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As the coronavirus outbreak continues to disrupt our lives and workplaces, companies are facing an unprecedented challenge: How can they keep their businesses afloat during a global health crisis while also supporting their workforce? There is no playbook for this.

Many business leaders are marking hard, often personal business decisions in order to weather the storm, and as unemployment numbers grow every day, it's becoming very clear how damaging the pandemic may be to our economy. 

Two N95-style masks, two surgical masks, and a bottle of hand sanitizer on a table.

Image source: Getty Images.

Yet amid all of the chaos, there are a few trends emerging from company responses to coronavirus that are, at least in spirit, positive. We're talking moves like Spanx donating $5 million to female entrepreneurs; Delta Air Lines donating 200,000 pounds of airline food, which would have gone uneaten, to hospitals and community food banks; and Johnson & Johnson ramping up global production to supply 1 billion vaccines worldwide. 

These are the three biggest changes we're seeing to company policies and product lines right now in response to COVID-19. 

Expanding benefits and pay

Essential workers, such as grocery store clerks, are vital to our survival, but many come from industries with the least pay and fewest benefits -- paid sick leave being one of the missing cogs in that machine. According to the U.S. Department of Labor, four in 10 hourly workers didn't have paid sick leave before coronavirus.

That number has definitely changed since the start of the pandemic, with companies like Walmart, Trader Joe's, Instacart, Darden Restaurants (owner of Olive Garden and Longhorn Steakhouse, among other brands), Target,, Lowe's, McDonald's, and others expanding their benefits to encourage part-time workers to take time off when they're sick. Many have also opted to give employees "hazard pay," or increased wages because of the danger they're putting themselves in during the pandemic.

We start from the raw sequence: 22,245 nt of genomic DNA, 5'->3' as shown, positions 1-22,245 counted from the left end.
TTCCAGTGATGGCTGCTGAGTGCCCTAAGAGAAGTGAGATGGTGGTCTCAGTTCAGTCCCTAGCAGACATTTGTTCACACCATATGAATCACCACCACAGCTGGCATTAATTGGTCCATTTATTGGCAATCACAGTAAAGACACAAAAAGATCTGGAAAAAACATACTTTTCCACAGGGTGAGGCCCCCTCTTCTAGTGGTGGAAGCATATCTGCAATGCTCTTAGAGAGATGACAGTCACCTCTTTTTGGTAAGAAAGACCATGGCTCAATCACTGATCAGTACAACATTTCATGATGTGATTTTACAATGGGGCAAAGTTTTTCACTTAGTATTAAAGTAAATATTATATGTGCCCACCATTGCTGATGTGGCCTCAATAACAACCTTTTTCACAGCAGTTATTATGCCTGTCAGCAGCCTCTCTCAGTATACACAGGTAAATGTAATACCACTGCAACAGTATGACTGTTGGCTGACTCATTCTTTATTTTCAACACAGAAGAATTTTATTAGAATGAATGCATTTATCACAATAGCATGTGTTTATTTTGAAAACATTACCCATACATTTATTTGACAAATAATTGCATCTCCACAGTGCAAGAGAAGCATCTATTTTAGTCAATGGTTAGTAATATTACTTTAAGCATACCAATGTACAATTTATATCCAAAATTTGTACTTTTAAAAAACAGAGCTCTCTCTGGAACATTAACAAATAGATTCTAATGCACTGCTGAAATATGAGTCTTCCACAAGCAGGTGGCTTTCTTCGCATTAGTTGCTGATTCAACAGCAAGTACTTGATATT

Here, Business Insider details 22 companies changing their benefits and policies in response to coronavirus. The number of employers following suit continues to grow, but whether new policies are being implemented is another story -- and one we don't want to gloss over. Notably, Amazon workers in Chicago walked out because their employer failed to close the facility for sanitization after someone tested positive for COVID-19. 

If you work for an organization that's updated its benefits in response to coronavirus, you should rate your company on InHerSight (or rate it again) to reflect the effectiveness of new policies.

Leadership donating salaries or taking pay cuts

A number of CEOs and top business execs are donating their salaries to support people in need. Jack Dorsey, the chief executive of Twitter and Square, pledged $1 billion of his own money, or about a third of his total wealth, to relief programs related to the coronavirus.

NBCUniversal CEO Jeff Shell and other CEOs in the Comcast "family" are donating their salaries to charities engaged in coronavirus relief until the virus is gone, and Texas Roadhouse CEO W. Kent Taylor has given up his base salary in order to pay the company's frontline workers during the pandemic. Walt Disney Company CEO Bob Iger announced he'll forgo the salary he would have received last year as the chief exec to help cover staff wages. The rest of the Disney leadership team is taking 10% to 30% pay cuts.